SANS Security Trend Line

Simple Math: It Always Costs Less to Avoid a Breach Than to Suffer One

The Home Depot breach is the latest "largest ever," but it is really just another example of "you can pay me now, or you can pay me a lot more later" proving out once again as the details come out.

The root cause of the breach can be traced to Home Depot's failure to implement the first subcontrol under Critical Security Control 2:

Deploy application whitelisting technology that allows
systems to run software only if it is included on the whitelist and prevents execution of all other software on the system.


The whitelist may be very extensive (as is available from
commercial whitelist vendors), so that users are not
inconvenienced when using common software. Or, for some special-purpose systems (which require only a small number of programs to achieve their needed business functionality), the whitelist may be quite narrow.

Home Depot was relying primarily on anti-viral software, as required by the PCI DSS regime, but reports say even internal Home Depot security staff knew it was not sufficient. Since no AV software will recognize and stop custom attack code, the attackers were able to load and run malicious software on Home Depot's self service registers.

How Much Was at Risk?

Home Depot's investigation reported 56M card numbers were exposed. The latest Ponemon Institute Cost of a Data Breach report estimates the cost per exposed account to be roughly $200 - a predicted cost of $11.2B! That is obviously way high - the cost per account drops when tens of millions of accounts are involved.

Cyberpoint has developed an innovative tool called CyberVaR that can produce a "Value at Risk" figure after modeling an environment and vulnerabilities. The Cyberpoint tool allows existing or missing Critical Controls to be considered in the analysis.

Using publicly available information, Cyberpoint produced a CyberVaR run that shows a $246M cost of this type of incident - a more realistic $4/account breached at these large numbers. A full copy of the CyberVaR run is here.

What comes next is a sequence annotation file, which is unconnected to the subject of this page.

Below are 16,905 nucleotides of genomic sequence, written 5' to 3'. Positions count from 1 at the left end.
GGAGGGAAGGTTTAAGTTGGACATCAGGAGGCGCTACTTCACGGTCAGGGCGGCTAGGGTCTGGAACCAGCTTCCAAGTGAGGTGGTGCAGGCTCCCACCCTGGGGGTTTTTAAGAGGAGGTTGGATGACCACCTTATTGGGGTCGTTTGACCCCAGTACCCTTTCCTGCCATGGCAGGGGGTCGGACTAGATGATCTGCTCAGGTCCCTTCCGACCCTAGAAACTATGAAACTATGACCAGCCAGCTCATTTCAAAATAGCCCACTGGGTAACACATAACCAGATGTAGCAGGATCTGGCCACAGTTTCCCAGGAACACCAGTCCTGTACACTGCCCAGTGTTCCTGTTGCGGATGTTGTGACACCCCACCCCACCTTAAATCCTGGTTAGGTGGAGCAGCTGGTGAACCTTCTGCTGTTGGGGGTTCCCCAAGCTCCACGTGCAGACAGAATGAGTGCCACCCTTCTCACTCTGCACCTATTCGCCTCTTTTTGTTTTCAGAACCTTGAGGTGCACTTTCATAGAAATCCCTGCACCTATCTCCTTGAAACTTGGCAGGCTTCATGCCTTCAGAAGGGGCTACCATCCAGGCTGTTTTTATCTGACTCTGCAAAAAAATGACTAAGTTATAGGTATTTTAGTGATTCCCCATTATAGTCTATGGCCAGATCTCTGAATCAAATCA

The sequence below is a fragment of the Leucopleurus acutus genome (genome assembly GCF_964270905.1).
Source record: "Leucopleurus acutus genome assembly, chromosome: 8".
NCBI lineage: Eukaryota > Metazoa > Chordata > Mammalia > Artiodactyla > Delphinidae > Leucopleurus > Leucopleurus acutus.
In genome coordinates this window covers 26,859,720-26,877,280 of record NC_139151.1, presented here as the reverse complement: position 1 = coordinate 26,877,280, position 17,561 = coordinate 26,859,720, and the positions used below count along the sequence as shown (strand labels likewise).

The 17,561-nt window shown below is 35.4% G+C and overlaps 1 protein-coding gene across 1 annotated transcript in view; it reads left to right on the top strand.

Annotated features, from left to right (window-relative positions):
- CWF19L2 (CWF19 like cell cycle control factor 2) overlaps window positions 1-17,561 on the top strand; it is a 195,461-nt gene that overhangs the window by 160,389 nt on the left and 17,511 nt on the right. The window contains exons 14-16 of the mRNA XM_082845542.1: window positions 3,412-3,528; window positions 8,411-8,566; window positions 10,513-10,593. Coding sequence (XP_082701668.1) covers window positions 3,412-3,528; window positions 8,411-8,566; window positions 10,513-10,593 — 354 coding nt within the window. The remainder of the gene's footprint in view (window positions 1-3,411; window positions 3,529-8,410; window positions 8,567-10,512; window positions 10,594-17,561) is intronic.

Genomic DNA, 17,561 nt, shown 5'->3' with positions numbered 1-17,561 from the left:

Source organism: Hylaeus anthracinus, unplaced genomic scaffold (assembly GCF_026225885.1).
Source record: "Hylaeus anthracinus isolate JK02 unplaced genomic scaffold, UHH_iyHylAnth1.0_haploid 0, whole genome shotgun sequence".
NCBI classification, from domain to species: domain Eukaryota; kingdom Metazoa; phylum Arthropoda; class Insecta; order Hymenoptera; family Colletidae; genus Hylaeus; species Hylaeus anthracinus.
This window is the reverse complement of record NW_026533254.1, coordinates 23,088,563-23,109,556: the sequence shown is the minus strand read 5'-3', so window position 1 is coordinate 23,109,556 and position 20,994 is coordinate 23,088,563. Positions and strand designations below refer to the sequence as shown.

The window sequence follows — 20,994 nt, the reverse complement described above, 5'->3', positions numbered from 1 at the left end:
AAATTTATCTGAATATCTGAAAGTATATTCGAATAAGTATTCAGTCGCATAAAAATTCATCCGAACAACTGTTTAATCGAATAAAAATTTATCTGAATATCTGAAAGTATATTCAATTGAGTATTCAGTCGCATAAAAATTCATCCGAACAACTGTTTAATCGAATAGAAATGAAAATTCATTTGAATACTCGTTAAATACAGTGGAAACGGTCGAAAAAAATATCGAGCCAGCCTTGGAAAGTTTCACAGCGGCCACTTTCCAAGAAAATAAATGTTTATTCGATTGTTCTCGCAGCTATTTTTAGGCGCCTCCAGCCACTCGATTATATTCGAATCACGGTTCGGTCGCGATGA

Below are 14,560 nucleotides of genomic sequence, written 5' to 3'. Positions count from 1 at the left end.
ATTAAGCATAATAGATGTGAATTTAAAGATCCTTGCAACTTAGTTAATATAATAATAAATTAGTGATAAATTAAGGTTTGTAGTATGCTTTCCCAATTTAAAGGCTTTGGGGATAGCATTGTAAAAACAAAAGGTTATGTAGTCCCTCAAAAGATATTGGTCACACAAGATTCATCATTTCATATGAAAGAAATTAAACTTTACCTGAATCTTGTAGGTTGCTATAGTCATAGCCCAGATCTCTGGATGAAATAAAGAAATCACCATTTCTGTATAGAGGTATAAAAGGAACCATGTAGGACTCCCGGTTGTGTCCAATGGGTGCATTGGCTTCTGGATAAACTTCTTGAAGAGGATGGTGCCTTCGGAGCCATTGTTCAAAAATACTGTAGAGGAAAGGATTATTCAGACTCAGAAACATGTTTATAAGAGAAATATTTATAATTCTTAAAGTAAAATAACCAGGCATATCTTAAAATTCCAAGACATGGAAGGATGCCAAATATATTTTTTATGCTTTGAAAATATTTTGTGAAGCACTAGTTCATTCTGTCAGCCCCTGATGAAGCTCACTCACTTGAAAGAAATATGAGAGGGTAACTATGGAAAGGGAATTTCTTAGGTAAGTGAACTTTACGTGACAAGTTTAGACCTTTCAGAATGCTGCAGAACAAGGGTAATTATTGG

How Much Would It Have Cost Home Depot to Avoid This Breach?

Focusing only on Critical Security Control 2 and whitelisting, I made some worst case assumptions of what Home Depot's cost of preventing this breach would have been. Whitelisting isn't the only way it could have been prevented, but on single purpose systems like point of sales registers whiltelisting is actually probably the most effective and efficient approach.

Assumptions:

  1. Home Depot has 2,200 stores
  2. Eight devices per store would require whitelisting software, rounded up to 10,000 total.
  3. $30/device/year cost of the whitelisting software - Signacert list pricing - $300K per year
  4. 1 server for every 10 stores at $5K/server - Signacert list pricing - $1M
  5. 2 man weeks of integration/installation effort at 2,200 stores - my estimate - $22M, the biggest cost
  6. Total Cost - call it $25 million, with ongoing yearly costs of under $1M/year

While whitelisting on PCs has been nearly impossible to make work on business PCs (even though it works great on iPads and iPhones that those same business people use...), whitelisting on servers and single function servers or appliances has proven to cause near zero business or IT administration disruption - heck, I gave Ritz Camera a Gartner Innovation award for putting Bit9 whitelisting on in-store PC demo stations back in 2008.

$25M Is Much Less Than $246M

Now, even for an $80 billion per year company like Home Depot, $25M is a big number. In fact, it is almost as much as Home Depot spent on Google ads ($40M) in 2013. Businesses take risks - spending on advertising is betting on more sales coming in than ad dollars going out, and not spending on security is betting on an attack not happening.

However, after the Target breach become public, any rational risk assessment would have significantly raised the probability of the bad thing happening - to pretty close to 100%!

 

Post a Comment






Captcha


* Indicates a required field.